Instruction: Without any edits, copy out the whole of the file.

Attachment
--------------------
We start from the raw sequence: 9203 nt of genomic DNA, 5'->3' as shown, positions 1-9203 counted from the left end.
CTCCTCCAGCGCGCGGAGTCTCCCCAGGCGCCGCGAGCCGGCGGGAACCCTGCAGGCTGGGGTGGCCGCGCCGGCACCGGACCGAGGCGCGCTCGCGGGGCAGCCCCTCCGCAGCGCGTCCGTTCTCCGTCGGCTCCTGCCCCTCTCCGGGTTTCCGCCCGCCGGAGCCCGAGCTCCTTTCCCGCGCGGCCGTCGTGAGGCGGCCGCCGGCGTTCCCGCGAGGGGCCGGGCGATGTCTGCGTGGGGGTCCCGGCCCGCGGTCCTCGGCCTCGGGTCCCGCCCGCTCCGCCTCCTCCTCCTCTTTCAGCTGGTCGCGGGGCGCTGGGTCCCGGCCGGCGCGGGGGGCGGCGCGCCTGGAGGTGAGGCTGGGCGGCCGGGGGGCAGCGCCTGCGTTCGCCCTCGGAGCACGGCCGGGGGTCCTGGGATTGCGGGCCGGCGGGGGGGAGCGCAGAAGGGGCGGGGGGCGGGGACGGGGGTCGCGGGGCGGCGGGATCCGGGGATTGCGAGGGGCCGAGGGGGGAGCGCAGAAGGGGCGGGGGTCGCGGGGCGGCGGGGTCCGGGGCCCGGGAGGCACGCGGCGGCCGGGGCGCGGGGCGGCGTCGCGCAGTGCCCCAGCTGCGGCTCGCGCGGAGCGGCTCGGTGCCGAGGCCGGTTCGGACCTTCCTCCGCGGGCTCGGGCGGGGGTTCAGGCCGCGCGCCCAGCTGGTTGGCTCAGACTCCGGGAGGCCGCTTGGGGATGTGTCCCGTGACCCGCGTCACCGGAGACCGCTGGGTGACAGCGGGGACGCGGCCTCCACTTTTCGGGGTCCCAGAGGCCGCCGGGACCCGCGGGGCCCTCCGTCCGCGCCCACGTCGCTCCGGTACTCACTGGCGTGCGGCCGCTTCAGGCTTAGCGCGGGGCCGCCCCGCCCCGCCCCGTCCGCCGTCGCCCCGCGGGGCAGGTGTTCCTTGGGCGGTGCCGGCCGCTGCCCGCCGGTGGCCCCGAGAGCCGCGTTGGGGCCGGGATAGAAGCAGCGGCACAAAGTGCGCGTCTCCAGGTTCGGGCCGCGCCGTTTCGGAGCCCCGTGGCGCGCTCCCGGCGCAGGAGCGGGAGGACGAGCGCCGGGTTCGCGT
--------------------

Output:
We start from the raw sequence: 9203 nt of genomic DNA, 5'->3' as shown, positions 1-9203 counted from the left end.
CTCCTCCAGCGCGCGGAGTCTCCCCAGGCGCCGCGAGCCGGCGGGAACCCTGCAGGCTGGGGTGGCCGCGCCGGCACCGGACCGAGGCGCGCTCGCGGGGCAGCCCCTCCGCAGCGCGTCCGTTCTCCGTCGGCTCCTGCCCCTCTCCGGGTTTCCGCCCGCCGGAGCCCGAGCTCCTTTCCCGCGCGGCCGTCGTGAGGCGGCCGCCGGCGTTCCCGCGAGGGGCCGGGCGATGTCTGCGTGGGGGTCCCGGCCCGCGGTCCTCGGCCTCGGGTCCCGCCCGCTCCGCCTCCTCCTCCTCTTTCAGCTGGTCGCGGGGCGCTGGGTCCCGGCCGGCGCGGGGGGCGGCGCGCCTGGAGGTGAGGCTGGGCGGCCGGGGGGCAGCGCCTGCGTTCGCCCTCGGAGCACGGCCGGGGGTCCTGGGATTGCGGGCCGGCGGGGGGGAGCGCAGAAGGGGCGGGGGGCGGGGACGGGGGTCGCGGGGCGGCGGGATCCGGGGATTGCGAGGGGCCGAGGGGGGAGCGCAGAAGGGGCGGGGGTCGCGGGGCGGCGGGGTCCGGGGCCCGGGAGGCACGCGGCGGCCGGGGCGCGGGGCGGCGTCGCGCAGTGCCCCAGCTGCGGCTCGCGCGGAGCGGCTCGGTGCCGAGGCCGGTTCGGACCTTCCTCCGCGGGCTCGGGCGGGGGTTCAGGCCGCGCGCCCAGCTGGTTGGCTCAGACTCCGGGAGGCCGCTTGGGGATGTGTCCCGTGACCCGCGTCACCGGAGACCGCTGGGTGACAGCGGGGACGCGGCCTCCACTTTTCGGGGTCCCAGAGGCCGCCGGGACCCGCGGGGCCCTCCGTCCGCGCCCACGTCGCTCCGGTACTCACTGGCGTGCGGCCGCTTCAGGCTTAGCGCGGGGCCGCCCCGCCCCGCCCCGTCCGCCGTCGCCCCGCGGGGCAGGTGTTCCTTGGGCGGTGCCGGCCGCTGCCCGCCGGTGGCCCCGAGAGCCGCGTTGGGGCCGGGATAGAAGCAGCGGCACAAAGTGCGCGTCTCCAGGTTCGGGCCGCGCCGTTTCGGAGCCCCGTGGCGCGCTCCCGGCGCAGGAGCGGGAGGACGAGCGCCGGGTTCGCGT